If you’ve been anywhere besides knitting doilies, mulching a garden or knee deep in clam-chowder, you’ve likely heard, seen or felt the social repercussions of Google’s new network site, Google+. It’s more than a site though. It’s an extension of your Google profile (if you have one) and a supplement, or in some cases, a replacement, to your other social networks. Of course, the first thing you want to is give it a few whacks to see what it can do. Turns out, Google has set it up pretty well for use as a platform for discussion and to a certain extent, collaboration. In fact, using if for something like a portfolio is definitely possible, but for product design collaboration? Well…

A Quick Google+ overview

The image above is the interface you see when you log into Google+. Breathtaking, no? It looks like every other stream of shared content. However, you receive content updated real-time with no screen refresh. With Google+, your streams can be organized into groups, called Circles, so you sort who you receive content from and who you share with. The layout is similar enough to Facebook, but cleaner and easier to navigate. The search box to ‘Find People’ does exactly that and the buttons next to the search direct you to your Photos, Profiles and Circles. Here’s an XKCD comic that really explains it.

It’s also a bit more. The Circles are a big plus, which make it less like Facebook and more like, dare I say, an email? But yeah, you can ‘send’ content to specific people, add others, with the benefit of the entire conversation remaining intact. If you have an Android phone (iPhone app coming soon, sorry blackberry users) it gets even easier. You get a native app with instant upload for photo and streaming updates from your Circles. A few benefits you have with Google+ that you don’t have anywhere else are:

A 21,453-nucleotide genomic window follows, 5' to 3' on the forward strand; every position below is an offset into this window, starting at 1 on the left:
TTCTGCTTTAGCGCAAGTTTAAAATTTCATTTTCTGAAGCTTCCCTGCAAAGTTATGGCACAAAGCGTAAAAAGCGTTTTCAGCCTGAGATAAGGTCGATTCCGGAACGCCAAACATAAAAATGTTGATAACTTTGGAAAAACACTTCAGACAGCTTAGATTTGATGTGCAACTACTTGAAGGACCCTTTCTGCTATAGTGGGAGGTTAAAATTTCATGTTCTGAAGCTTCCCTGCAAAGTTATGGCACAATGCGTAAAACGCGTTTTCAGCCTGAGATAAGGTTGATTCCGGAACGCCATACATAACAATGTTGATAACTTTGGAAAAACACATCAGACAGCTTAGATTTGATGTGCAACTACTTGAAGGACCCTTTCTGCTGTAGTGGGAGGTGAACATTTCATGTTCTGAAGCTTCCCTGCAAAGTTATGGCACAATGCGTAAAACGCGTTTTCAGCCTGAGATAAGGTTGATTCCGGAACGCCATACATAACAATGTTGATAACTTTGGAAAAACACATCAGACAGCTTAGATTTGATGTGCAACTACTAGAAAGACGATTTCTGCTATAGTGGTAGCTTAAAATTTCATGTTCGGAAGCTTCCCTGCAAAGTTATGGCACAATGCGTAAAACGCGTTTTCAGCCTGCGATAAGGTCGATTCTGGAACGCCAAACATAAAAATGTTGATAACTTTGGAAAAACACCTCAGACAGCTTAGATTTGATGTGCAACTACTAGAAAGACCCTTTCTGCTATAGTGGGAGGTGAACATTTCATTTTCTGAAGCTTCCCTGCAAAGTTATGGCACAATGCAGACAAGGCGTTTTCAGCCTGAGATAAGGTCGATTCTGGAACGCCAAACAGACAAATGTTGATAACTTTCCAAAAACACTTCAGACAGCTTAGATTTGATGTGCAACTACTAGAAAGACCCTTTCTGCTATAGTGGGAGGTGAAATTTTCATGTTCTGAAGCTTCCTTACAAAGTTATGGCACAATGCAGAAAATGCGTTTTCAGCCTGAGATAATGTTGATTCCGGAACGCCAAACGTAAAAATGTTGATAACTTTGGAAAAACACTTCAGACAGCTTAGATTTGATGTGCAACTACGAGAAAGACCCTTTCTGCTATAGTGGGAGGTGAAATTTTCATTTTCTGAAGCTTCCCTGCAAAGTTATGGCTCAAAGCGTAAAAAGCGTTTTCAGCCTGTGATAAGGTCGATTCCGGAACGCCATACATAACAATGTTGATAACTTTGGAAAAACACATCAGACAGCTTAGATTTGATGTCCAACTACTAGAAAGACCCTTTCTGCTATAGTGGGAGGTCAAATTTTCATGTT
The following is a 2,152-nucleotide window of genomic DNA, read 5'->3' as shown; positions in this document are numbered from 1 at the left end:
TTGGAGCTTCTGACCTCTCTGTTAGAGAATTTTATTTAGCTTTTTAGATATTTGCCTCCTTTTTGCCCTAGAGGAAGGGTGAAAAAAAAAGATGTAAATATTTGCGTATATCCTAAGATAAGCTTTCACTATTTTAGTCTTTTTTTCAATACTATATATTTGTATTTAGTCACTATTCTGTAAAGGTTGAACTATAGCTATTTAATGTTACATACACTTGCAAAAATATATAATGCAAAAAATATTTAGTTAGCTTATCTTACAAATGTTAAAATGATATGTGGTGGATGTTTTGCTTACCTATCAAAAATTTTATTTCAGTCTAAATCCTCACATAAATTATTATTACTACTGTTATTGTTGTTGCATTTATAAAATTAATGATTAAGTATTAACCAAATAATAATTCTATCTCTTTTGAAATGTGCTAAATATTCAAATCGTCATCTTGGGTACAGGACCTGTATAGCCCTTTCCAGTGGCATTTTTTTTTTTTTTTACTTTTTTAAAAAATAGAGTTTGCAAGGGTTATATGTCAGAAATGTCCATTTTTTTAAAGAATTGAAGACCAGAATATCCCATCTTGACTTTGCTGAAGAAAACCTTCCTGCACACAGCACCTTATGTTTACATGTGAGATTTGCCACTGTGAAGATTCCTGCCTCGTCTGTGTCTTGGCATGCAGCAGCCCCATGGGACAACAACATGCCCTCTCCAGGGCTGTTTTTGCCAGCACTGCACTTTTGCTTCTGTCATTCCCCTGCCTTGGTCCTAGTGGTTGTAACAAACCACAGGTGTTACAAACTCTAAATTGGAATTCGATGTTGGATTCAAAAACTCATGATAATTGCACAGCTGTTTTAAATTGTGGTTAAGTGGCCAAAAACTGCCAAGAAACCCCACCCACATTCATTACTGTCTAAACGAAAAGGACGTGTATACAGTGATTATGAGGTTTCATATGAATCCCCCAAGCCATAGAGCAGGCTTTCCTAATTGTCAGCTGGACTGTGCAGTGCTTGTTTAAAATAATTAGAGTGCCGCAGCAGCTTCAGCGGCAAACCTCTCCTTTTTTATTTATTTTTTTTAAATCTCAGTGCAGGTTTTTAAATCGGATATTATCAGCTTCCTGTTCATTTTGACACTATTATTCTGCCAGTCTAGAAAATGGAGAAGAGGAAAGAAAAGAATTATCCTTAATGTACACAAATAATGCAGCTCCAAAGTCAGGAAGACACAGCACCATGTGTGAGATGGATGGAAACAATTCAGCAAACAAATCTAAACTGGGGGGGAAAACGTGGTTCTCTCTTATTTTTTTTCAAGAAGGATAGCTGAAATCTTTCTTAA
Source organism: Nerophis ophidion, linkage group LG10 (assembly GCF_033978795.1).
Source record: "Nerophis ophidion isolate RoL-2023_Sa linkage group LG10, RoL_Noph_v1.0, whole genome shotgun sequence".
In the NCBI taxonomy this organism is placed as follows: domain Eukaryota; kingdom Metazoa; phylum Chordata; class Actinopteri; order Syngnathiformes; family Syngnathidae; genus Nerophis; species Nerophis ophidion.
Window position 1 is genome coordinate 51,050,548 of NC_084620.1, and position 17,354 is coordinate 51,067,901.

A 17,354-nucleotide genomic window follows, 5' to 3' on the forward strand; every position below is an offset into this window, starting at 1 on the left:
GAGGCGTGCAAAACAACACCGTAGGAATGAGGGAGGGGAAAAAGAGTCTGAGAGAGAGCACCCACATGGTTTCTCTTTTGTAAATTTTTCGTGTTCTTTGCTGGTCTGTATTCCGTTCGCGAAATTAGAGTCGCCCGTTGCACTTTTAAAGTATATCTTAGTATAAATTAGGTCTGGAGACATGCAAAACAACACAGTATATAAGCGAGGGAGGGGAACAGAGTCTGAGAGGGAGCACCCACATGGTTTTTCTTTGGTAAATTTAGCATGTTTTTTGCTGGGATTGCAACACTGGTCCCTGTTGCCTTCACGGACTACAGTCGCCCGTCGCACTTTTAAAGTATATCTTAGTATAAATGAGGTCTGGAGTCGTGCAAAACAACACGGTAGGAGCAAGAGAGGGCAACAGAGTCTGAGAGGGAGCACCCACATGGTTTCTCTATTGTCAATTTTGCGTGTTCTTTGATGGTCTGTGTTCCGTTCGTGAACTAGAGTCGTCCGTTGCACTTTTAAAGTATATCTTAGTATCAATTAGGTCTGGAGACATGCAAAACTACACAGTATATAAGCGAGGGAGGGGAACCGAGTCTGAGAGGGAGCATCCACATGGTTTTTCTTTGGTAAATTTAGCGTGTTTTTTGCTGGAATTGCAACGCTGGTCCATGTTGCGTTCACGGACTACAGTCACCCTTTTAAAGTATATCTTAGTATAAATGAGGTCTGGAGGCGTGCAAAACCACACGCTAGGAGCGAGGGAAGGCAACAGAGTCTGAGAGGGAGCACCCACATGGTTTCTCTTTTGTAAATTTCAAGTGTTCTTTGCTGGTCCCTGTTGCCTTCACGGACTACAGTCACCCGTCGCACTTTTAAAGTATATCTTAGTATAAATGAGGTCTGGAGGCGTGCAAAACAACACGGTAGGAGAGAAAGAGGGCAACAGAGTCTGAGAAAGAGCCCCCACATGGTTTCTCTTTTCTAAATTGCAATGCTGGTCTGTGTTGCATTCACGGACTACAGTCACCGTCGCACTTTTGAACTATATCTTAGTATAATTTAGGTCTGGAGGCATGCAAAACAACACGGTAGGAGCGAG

• Unlimited photo and video upload
  • Share with specific people/groups of people
  • Integrates with your Google profile
  • Integration with Android devices is already very strong
  • You About section can contain photo, links, barcodes, lists
  • Live video chat with multiple people (called hangouts)
  • Text groups of people on the go (called huddles)
  • Ports what you’re sharing in Google Reader (the Buzz tab)
  • Currant your own topical interest groups (called Sparks)
  • You hub of activity on Google OS

Following People on Google+

Of course, the purpose of Google+ can be many things – expanding your network, sharing your web finds, getting away from Facebook… it’s all possible. It’s not much without following people first. To do that, you place people into Circles. If you’ve not got the idea already, think of Circles as, ‘the circles you travel in’ – your clicks, or groups of friends. Right now, you can’t share these groups, other people don’t see them. I have a Circle for Everyone, CAD, Design, Tech, Friends, Family, Bloggers, People I generally dislike and Small people. You get the idea. Google suggests people for you to add in the Circles Section and allows you to ‘Find and Invite’ others. Adding them to Circles is easy as dragging and dropping their profile image onto a Circle.

Setting up Google+ as a Portfolio

If you look upon the screenshot of my profile below, you’ll see my Google+ profile with professional looking photo and my About section shown. You’ll notice sections for posts, photos, videos, +1’s, Buzz and a button to the far right to edit your profile (much easier than editing a Facebook profile.) Photos and Videos are pretty self explanatory. +1’s and Buzz are simply what you share from other websites and what you share from Google Reader. Those can be removed if you want a cleaner, less share-centric portfolio. So, you may get the idea of how a Google+ profile can be used as a portfolio of photos or designs. The images you see in that stripe (the scrapbook) can be added and arranged to your portfolio to compliment your work experience which can be listed below.